Actually, I’m not in “The City” as locals call it, I’m on the East Bay side of the Bay Bridge with — no exaggeration — thousands and thousands of my newest best friends. It’s 6:30 a.m. on a Thursday morning, and we’re all waiting to pay our six bucks to cross the span that will lead us into what looks more like Dorothy’s Emerald City from “The Wizard of Oz” than any other city I’ve seen.
And people go through this everyday. And this is just one inlet into the peninsula. Other commuters are arriving by ferries from Sausalito, Oakland and Vallejo. Bay Area Rapid Transit is moving thousands from as far away as Pleasanton to the southeast, Fremont in the South, Milbrae, south on the peninsula, Richmond to the north and Pittsburgh to the northeast. If we had wanted to, we could have jumped on a BART train in Vallejo and traveled all the way to San Francisco International Airport for our flight back to Georgia. That’s almost equivalent to hopping on a train in Forsyth and getting off at Hartsfield-Jackson.
Many jobs in the Bay Area have flexible schedules, meaning workers can miss the morning rush hours and report, basically when they want to. Some work from home. Others only go into the office once or twice a week.
Remember 1996 Atlanta Summer Olympics and many businesses put their workers on an Olympic schedule? Some telecommuted, others worked from home or reported to satellite offices outside the ring of venues. I had never seen Interstate 75 so desolated. But after the Olympics, from looking at the traffic in and around Atlanta today, I would have to say the efforts to lessen traffic gridlock went the way of Atlanta-Fulton County Stadium that met a wrecker’s ball in 1997. If I had my guess, more Olympic type scheduling is in Atlanta’s future. Traffic can drive you bonkers.
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But what about those folks who have to be at their jobs? I talked to a brakeman on one of the city’s world famous cable cars. I won’t go into the beauty of the 139 year-old technology which pulls these street cars up the mountains that are the streets of San Francisco, but a brakeman’s work is physical and demanding. You can’t mail it in. This brakeman told me he has to live in Fremont (about 40 miles away) and he has to leave for work before the sun peeks over the Oakland hills.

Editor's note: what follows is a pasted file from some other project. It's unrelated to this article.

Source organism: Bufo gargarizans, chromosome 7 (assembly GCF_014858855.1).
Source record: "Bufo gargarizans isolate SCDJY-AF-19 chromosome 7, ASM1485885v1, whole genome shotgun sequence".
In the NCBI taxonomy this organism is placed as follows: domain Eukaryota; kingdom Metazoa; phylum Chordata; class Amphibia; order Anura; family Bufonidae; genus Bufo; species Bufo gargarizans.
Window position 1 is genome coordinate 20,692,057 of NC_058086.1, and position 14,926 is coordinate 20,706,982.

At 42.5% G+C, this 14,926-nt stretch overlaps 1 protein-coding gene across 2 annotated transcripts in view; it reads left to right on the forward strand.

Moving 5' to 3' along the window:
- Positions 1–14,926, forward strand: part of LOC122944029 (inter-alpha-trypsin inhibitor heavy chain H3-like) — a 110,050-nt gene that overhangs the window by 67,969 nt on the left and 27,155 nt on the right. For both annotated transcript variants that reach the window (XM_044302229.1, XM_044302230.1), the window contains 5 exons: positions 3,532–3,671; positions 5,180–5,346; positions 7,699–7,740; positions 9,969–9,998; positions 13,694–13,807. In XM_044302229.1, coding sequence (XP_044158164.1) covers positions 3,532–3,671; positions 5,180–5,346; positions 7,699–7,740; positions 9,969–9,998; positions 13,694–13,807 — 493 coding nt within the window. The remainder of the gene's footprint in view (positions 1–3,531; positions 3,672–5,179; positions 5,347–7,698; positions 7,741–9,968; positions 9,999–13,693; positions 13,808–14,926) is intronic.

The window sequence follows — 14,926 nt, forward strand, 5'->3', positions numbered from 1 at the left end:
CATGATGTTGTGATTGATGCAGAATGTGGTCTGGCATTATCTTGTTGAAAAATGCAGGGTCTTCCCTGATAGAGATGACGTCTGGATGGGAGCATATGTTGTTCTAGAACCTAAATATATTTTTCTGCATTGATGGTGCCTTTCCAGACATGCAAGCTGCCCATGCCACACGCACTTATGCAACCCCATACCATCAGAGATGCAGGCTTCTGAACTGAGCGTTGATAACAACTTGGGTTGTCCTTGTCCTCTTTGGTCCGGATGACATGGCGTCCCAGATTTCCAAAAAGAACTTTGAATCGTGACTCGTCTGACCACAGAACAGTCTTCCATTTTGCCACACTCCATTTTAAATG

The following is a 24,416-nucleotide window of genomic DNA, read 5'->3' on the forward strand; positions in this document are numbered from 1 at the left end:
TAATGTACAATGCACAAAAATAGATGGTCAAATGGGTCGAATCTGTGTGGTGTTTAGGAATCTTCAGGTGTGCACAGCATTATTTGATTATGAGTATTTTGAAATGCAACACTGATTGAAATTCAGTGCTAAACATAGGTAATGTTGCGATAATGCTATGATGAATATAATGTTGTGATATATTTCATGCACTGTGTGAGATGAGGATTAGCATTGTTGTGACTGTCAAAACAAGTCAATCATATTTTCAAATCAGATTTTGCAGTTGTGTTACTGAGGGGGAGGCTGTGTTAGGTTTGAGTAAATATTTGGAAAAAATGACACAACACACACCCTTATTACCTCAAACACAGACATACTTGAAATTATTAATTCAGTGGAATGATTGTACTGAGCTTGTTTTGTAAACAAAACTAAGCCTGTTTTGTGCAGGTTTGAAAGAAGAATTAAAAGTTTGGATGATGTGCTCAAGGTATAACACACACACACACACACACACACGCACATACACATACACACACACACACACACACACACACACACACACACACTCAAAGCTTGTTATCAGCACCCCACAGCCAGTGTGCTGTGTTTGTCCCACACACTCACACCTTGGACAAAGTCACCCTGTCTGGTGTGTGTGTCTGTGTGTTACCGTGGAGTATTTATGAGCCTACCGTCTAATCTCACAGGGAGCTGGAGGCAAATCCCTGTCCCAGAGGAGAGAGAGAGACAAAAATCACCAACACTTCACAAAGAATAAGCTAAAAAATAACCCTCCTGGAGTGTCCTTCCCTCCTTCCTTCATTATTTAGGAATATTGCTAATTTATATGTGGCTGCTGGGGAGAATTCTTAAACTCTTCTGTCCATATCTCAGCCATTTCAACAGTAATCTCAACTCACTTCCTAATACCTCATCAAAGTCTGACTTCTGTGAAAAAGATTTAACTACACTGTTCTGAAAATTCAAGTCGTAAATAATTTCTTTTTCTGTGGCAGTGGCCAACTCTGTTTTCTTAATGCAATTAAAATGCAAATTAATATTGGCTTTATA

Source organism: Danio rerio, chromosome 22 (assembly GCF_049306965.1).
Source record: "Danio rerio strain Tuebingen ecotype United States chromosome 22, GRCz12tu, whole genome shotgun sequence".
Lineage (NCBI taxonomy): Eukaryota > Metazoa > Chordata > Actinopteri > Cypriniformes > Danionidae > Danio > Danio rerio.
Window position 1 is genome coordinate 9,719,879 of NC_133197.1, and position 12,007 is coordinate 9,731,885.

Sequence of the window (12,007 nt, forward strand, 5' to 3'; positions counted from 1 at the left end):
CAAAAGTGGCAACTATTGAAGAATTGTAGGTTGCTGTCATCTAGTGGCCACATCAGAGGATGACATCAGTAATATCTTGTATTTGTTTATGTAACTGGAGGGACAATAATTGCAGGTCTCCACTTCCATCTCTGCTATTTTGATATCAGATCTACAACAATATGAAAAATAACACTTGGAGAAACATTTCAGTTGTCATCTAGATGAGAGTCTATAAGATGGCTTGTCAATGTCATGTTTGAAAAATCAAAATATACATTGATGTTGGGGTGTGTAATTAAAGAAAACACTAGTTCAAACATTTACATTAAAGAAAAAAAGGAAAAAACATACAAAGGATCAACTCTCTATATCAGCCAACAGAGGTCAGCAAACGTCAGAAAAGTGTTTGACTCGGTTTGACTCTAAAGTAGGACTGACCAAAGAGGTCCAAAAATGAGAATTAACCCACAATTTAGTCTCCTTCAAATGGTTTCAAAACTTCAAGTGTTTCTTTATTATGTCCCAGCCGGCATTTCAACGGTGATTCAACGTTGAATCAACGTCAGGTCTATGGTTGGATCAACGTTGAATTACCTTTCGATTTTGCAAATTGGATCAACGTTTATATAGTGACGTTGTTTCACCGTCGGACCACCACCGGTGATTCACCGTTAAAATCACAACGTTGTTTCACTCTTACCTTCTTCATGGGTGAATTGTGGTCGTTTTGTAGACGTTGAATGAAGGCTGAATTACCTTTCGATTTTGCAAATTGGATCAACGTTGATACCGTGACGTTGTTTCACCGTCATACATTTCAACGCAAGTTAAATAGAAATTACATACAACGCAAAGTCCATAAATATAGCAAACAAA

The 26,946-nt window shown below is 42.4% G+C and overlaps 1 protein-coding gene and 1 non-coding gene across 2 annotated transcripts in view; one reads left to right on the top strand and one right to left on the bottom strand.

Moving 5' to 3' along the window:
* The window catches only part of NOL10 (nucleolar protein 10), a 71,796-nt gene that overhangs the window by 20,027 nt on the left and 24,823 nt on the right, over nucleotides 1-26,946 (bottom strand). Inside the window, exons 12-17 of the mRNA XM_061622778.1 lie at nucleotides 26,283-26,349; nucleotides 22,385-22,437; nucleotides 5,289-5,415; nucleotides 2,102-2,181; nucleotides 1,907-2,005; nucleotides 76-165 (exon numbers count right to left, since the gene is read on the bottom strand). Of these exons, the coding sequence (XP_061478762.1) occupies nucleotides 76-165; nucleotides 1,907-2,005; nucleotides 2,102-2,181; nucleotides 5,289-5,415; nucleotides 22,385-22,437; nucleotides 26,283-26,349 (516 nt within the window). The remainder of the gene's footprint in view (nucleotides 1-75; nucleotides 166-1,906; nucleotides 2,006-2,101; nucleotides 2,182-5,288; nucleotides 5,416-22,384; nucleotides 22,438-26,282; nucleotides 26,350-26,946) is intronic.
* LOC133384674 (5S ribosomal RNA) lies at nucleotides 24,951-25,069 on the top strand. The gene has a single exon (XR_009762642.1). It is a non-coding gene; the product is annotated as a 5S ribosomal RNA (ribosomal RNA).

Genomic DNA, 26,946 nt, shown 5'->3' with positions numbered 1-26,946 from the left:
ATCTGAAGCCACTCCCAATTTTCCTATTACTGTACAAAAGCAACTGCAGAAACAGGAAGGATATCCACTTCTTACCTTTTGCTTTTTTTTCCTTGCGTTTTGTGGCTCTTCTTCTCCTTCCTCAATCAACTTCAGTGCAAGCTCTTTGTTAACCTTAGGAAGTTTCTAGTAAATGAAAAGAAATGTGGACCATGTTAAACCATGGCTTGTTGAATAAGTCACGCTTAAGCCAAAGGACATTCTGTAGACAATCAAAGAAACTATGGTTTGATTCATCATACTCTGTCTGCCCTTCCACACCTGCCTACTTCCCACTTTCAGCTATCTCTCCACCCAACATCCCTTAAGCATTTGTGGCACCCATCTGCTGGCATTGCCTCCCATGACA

That’s not unlike many Atlanta commuters who plan their entire day around their commutes. They know that if they don’t leave home by a certain time they’ll spend a good part of their morning looking at a sea of tail lights. What a way to start the day.
And we wonder why millennials enjoy urban living but have no desire to own cars. And they are the ones shaping the new neighborhoods that are compact and walkable.
There is another factor dealing with a commute by vehicle in California that has to put an additional strain on families, not counting the astronomical home prices (a one bedroom apartment in a not-so-great neighborhood can easily run $2,000 a month) is the price of gasoline. Try $2.93 on for size and it’s not just the gasoline that’s pricey. Everything costs more. But they do care for their environment. If we saw one Tesla, we saw 100 and the Toyota Prius and Chevy Volt were common. Was it the environment or the price of gas — or both?
There is one aspect of California I appreciated over the Peach State. We received a heat advisory on our iPhones in Benicia, just outside of Vallejo. The expected high temperature was going to be whopping 77 degrees. My wife and I had a big laugh about that — and oh, the humidity, there really wasn’t any. Such “Dog Days.”
That’s not to say that our little part of the world was indicative of California weather. Eighty miles inland in Stockton it was a hot 95 degrees. We didn’t worry, though, it was dry heat. We were fried rather than baked. Baked is better and it’s good to be home.